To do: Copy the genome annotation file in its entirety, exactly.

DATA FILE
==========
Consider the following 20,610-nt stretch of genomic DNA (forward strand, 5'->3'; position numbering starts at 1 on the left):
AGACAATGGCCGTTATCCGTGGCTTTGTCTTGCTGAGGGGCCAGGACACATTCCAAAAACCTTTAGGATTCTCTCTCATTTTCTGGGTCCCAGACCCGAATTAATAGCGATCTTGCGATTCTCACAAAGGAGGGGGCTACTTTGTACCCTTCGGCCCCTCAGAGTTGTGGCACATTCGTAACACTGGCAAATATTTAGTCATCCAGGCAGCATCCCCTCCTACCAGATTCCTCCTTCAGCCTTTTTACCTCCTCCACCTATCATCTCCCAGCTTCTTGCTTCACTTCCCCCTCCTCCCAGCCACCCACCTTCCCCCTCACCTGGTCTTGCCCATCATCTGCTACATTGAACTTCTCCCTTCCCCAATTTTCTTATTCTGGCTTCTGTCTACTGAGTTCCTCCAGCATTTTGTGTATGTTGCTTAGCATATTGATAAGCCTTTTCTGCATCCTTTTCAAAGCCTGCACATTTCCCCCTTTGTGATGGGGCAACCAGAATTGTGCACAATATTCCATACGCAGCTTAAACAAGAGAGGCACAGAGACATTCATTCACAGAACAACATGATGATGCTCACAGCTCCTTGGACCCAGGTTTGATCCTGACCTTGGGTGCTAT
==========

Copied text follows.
Consider the following 20,610-nt stretch of genomic DNA (forward strand, 5'->3'; position numbering starts at 1 on the left):
AGACAATGGCCGTTATCCGTGGCTTTGTCTTGCTGAGGGGCCAGGACACATTCCAAAAACCTTTAGGATTCTCTCTCATTTTCTGGGTCCCAGACCCGAATTAATAGCGATCTTGCGATTCTCACAAAGGAGGGGGCTACTTTGTACCCTTCGGCCCCTCAGAGTTGTGGCACATTCGTAACACTGGCAAATATTTAGTCATCCAGGCAGCATCCCCTCCTACCAGATTCCTCCTTCAGCCTTTTTACCTCCTCCACCTATCATCTCCCAGCTTCTTGCTTCACTTCCCCCTCCTCCCAGCCACCCACCTTCCCCCTCACCTGGTCTTGCCCATCATCTGCTACATTGAACTTCTCCCTTCCCCAATTTTCTTATTCTGGCTTCTGTCTACTGAGTTCCTCCAGCATTTTGTGTATGTTGCTTAGCATATTGATAAGCCTTTTCTGCATCCTTTTCAAAGCCTGCACATTTCCCCCTTTGTGATGGGGCAACCAGAATTGTGCACAATATTCCATACGCAGCTTAAACAAGAGAGGCACAGAGACATTCATTCACAGAACAACATGATGATGCTCACAGCTCCTTGGACCCAGGTTTGATCCTGACCTTGGGTGCTAT